"Three parts northern exploration and one part The Shining, William Barr's Arctic Hell-Ship tells the astonishing story of the HMS Enterprise..... Barr's compelling account shows a captain who was an oblivious explorer, a lucky navigator, and an unbalanced man....The real strengths of Arctic Hell-Ship are the depth and meticulousness of Barr's research. His judicious inclusion of primary source material, most of it previously unpublished, gives the narrative additional colour and urgency." Jared Bland, The Walrus, November 2007


"The title of this work clues the reader immediately to the author's judgment of Enterprise's captain. Collinson, an officer largely overmatched by his assignment, is revealed as an indecisive martinet....The excellent nature of the primary source scholarship mirrors the care and expense taken to add colour plates of Assistant Surgeon Edward Adams' painting to the volume....The author is an exemplary polar historian.... As for Richard Collinson, he should never have been taken away from his chart table to be put in charge of men on a desperate mission in a remote and hostile landscape." P.J. Capelotti, The Northern Mariner, April 2007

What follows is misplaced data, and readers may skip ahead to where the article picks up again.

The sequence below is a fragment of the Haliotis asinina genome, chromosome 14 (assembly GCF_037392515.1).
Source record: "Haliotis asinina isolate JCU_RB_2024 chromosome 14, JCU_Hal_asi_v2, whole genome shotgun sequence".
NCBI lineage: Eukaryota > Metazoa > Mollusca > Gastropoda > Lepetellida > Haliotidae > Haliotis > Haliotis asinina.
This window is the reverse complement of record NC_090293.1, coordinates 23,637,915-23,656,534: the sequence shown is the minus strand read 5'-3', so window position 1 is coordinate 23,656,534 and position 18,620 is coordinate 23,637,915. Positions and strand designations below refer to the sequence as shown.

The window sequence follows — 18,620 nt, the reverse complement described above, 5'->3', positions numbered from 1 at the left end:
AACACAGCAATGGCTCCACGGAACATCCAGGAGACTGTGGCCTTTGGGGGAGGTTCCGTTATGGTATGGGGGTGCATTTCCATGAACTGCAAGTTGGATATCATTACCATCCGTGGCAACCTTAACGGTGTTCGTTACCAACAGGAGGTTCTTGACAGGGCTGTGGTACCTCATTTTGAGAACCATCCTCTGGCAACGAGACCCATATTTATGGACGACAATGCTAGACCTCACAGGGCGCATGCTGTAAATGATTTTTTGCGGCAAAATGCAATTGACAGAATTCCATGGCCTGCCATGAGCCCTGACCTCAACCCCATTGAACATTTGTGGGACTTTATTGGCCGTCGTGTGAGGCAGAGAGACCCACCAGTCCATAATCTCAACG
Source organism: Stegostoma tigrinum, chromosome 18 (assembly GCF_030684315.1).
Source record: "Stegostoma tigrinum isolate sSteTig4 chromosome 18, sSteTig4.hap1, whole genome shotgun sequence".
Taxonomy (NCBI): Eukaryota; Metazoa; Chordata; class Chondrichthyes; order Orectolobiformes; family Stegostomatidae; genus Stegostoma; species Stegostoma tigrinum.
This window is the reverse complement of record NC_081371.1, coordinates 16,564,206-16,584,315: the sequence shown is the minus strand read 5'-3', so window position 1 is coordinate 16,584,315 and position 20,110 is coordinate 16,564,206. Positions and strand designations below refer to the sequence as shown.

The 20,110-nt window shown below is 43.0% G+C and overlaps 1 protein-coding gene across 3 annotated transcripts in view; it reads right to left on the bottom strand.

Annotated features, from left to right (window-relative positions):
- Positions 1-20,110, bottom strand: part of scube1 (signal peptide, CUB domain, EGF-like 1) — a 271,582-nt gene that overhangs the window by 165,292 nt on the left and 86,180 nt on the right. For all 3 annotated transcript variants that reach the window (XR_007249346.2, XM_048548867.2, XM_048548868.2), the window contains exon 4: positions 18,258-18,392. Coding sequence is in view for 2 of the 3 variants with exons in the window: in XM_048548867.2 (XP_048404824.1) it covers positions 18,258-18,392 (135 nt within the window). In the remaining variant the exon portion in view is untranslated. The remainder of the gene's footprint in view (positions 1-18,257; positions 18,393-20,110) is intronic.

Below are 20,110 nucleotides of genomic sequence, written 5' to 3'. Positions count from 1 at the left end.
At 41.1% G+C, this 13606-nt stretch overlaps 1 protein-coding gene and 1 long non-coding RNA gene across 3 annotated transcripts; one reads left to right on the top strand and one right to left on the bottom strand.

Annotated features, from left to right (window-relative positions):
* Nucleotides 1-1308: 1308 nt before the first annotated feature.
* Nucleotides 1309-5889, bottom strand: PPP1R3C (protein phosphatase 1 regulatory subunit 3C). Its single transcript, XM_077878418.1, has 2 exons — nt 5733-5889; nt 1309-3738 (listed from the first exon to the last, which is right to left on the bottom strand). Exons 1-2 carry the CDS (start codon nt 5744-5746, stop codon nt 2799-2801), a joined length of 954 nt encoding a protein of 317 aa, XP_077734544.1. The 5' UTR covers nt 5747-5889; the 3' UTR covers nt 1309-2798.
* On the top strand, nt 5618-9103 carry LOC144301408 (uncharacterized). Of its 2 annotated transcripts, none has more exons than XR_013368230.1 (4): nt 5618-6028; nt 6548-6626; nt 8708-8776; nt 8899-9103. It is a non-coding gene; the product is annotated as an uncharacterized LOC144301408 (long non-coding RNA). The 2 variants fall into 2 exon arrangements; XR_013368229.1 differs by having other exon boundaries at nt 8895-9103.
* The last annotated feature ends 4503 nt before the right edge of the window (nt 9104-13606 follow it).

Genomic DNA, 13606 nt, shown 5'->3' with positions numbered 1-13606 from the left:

"[T]he book is a useful reminder of the special importance of good leadership under extreme conditions, and -because Barr's sources include unpublished journals and other materials scattered around libraries and private collections-fills a gap in the history of polar exploration and the search for Franklin." Peter Suedfeld, Meridian, Spring, 2008


"Collinson appears to have been a skilled sailor and navigator, as well as being extremely cautious...However, and this is what makes the book particularly interesting (and what made the Enterprise a 'hellship'), Collinson had a personality quirk, to put it mildly, the full extent of which had never come to light until William Barr looked into the unpublished records in Britain. Collinson's journals, which he published in 1889, give a highly sanitized account of his expedition, and in particular his relationship with the officers under his command. Collinson was sensitive to the point of paranoia about criticism or complaint from his officers. Thus, the book is more than a simple tale of Arctic adventure, encounters with Inuit, and dangers from ice and weather: it is a kind of thriller, with Collinson the rigid martinet pushing his officers to the brink of mutiny, the tension building as the reader waits to see whether someone will defuse the situation by pushing the man through a convenient hole in the ice. As with Barr's other books, this one is impeccably edited, tightly written and furnished with useful maps." William R. Morrison, The International History Review, June 2008